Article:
We are intentional about our nearly six year-old daughter’s use of technology. We carefully limit her screen time; and we almost never allow her to play interactive games, even educational games, on the iPad. In short, we reason that humans evolved in an analog world where things with which our ancestors interacted were physical objects. Since human evolution doesn’t proceed in the scales of time that encompass an individual human life, the late blooming of interactive technology and its ubiquity in our culture can do nothing to shape the underlying neural bases of our cognition.
Above all, we want our daughter to live in the real world, without cell phones and tablets calling her away from reality into the immersive experience of glowing rectangles. Parents who hand their children a tablet or smart phone to calm them are like a doctor who would treat endocarditis with Tylenol. Sure, it makes the fever better; but the underlying infection continues unabated. In the case of the child given interactive screens to play with, once the screen is withdrawn, they are left to managed in the real world - a world where things don’t interact at the same pace. They become bored and restless. In an attempt to calm their restlessness, the parent hands the child the screen. And the cycle continues. The tight feedback loops experienced by both child and parent reinforce an unfortunate pattern that ultimately derails brain development and, for the child, creates a sense of dissatisfaction with the real world. For the parent, relieved of the discomfort of a restless, bored, frustrated child, the behavior is likewise reinforced.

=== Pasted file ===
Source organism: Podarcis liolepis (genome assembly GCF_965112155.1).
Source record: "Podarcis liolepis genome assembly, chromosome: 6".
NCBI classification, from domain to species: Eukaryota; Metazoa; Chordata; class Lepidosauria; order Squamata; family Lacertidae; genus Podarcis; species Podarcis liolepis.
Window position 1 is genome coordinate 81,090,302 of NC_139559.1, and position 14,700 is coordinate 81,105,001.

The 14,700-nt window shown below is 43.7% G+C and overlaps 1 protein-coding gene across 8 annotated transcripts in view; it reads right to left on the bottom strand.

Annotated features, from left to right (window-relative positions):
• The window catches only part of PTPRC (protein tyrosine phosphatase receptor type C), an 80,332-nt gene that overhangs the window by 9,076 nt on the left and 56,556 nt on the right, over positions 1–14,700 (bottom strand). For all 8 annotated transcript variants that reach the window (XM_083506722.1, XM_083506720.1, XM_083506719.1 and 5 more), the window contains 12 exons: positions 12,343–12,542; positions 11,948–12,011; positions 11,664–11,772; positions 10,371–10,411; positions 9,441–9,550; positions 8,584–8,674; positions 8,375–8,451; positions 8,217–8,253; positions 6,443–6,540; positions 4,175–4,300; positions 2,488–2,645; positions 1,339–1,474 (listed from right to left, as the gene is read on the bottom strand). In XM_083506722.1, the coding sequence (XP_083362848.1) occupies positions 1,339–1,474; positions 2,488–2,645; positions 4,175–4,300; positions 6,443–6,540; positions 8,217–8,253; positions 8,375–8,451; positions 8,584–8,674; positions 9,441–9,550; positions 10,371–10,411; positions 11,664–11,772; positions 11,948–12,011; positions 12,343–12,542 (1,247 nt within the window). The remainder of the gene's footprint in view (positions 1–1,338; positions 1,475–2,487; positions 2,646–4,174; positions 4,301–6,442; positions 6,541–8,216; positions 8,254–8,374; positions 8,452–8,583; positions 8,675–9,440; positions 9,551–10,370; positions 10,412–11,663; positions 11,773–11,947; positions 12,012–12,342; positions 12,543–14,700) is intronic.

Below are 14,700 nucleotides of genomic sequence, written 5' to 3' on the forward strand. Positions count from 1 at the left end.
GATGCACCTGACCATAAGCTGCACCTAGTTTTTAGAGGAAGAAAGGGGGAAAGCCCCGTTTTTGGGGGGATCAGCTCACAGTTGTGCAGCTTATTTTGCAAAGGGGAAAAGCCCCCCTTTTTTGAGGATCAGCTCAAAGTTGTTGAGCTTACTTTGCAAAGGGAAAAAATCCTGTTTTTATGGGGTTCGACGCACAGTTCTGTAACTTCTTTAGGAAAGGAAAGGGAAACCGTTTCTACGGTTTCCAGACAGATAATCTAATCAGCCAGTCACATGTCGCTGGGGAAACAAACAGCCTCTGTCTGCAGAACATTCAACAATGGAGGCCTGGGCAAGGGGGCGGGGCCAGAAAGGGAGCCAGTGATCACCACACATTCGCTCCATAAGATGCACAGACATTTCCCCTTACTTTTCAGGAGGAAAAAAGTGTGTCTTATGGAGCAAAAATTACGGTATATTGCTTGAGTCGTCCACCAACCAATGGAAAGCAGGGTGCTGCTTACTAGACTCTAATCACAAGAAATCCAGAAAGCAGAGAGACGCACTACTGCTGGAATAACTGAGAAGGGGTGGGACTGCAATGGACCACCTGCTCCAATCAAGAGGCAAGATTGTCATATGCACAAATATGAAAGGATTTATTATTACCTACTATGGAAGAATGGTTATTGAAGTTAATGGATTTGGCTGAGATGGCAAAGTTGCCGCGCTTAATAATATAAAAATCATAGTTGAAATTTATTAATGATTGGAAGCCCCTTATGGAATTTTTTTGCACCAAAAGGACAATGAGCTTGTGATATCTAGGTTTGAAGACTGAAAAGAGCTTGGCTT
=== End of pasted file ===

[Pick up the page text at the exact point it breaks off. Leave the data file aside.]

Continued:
This is the result we work hard to avoid.
But what worries me is whether we are giving her an advantage in the world. Or is it a disadvantage? Will the world of her future be so enured to distraction and immersion in interactive virtual experiences that it doesn’t accommodate adults whose way of living in the world is by talking to real people, handling real objects, playing real musical musical instruments - in short, living and being in the real world? Or will adults, like our daughter of the future have a striking advantage over her peers because she developed in a way that values real experiences?
I fully understand that humans are quite adaptable and can easily incorporate interactive technology into their lives. The point I’m making is that brain development in children is a process that was encoded by exposure to objects in the real physical world. The physical world, then, is fundamentally important to our cognitive development. ↩